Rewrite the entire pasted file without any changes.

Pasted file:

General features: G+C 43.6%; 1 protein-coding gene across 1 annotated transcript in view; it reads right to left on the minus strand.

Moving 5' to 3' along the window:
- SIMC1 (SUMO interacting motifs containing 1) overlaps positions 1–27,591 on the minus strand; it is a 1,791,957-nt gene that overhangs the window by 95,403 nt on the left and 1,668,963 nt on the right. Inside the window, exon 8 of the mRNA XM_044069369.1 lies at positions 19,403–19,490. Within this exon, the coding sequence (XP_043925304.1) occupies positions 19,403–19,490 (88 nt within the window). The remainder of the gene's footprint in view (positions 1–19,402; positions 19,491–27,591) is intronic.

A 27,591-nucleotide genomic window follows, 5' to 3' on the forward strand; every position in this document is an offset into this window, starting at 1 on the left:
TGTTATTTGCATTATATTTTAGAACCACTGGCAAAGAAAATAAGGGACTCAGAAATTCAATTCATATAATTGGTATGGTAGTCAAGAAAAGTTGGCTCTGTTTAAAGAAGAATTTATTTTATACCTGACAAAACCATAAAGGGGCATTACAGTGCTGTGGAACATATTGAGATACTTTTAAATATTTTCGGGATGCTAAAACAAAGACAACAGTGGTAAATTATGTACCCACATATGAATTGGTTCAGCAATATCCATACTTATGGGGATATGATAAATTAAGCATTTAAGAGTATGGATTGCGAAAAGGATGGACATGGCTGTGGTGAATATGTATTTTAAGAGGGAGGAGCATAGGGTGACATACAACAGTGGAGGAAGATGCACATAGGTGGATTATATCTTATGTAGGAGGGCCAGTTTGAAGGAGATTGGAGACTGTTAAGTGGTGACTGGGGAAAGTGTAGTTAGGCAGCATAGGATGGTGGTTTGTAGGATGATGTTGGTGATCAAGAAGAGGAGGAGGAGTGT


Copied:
General features: G+C 43.6%; 1 protein-coding gene across 1 annotated transcript in view; it reads right to left on the minus strand.

Moving 5' to 3' along the window:
- SIMC1 (SUMO interacting motifs containing 1) overlaps positions 1–27,591 on the minus strand; it is a 1,791,957-nt gene that overhangs the window by 95,403 nt on the left and 1,668,963 nt on the right. Inside the window, exon 8 of the mRNA XM_044069369.1 lies at positions 19,403–19,490. Within this exon, the coding sequence (XP_043925304.1) occupies positions 19,403–19,490 (88 nt within the window). The remainder of the gene's footprint in view (positions 1–19,402; positions 19,491–27,591) is intronic.

A 27,591-nucleotide genomic window follows, 5' to 3' on the forward strand; every position in this document is an offset into this window, starting at 1 on the left:
TGTTATTTGCATTATATTTTAGAACCACTGGCAAAGAAAATAAGGGACTCAGAAATTCAATTCATATAATTGGTATGGTAGTCAAGAAAAGTTGGCTCTGTTTAAAGAAGAATTTATTTTATACCTGACAAAACCATAAAGGGGCATTACAGTGCTGTGGAACATATTGAGATACTTTTAAATATTTTCGGGATGCTAAAACAAAGACAACAGTGGTAAATTATGTACCCACATATGAATTGGTTCAGCAATATCCATACTTATGGGGATATGATAAATTAAGCATTTAAGAGTATGGATTGCGAAAAGGATGGACATGGCTGTGGTGAATATGTATTTTAAGAGGGAGGAGCATAGGGTGACATACAACAGTGGAGGAAGATGCACATAGGTGGATTATATCTTATGTAGGAGGGCCAGTTTGAAGGAGATTGGAGACTGTTAAGTGGTGACTGGGGAAAGTGTAGTTAGGCAGCATAGGATGGTGGTTTGTAGGATGATGTTGGTGATCAAGAAGAGGAGGAGGAGTGT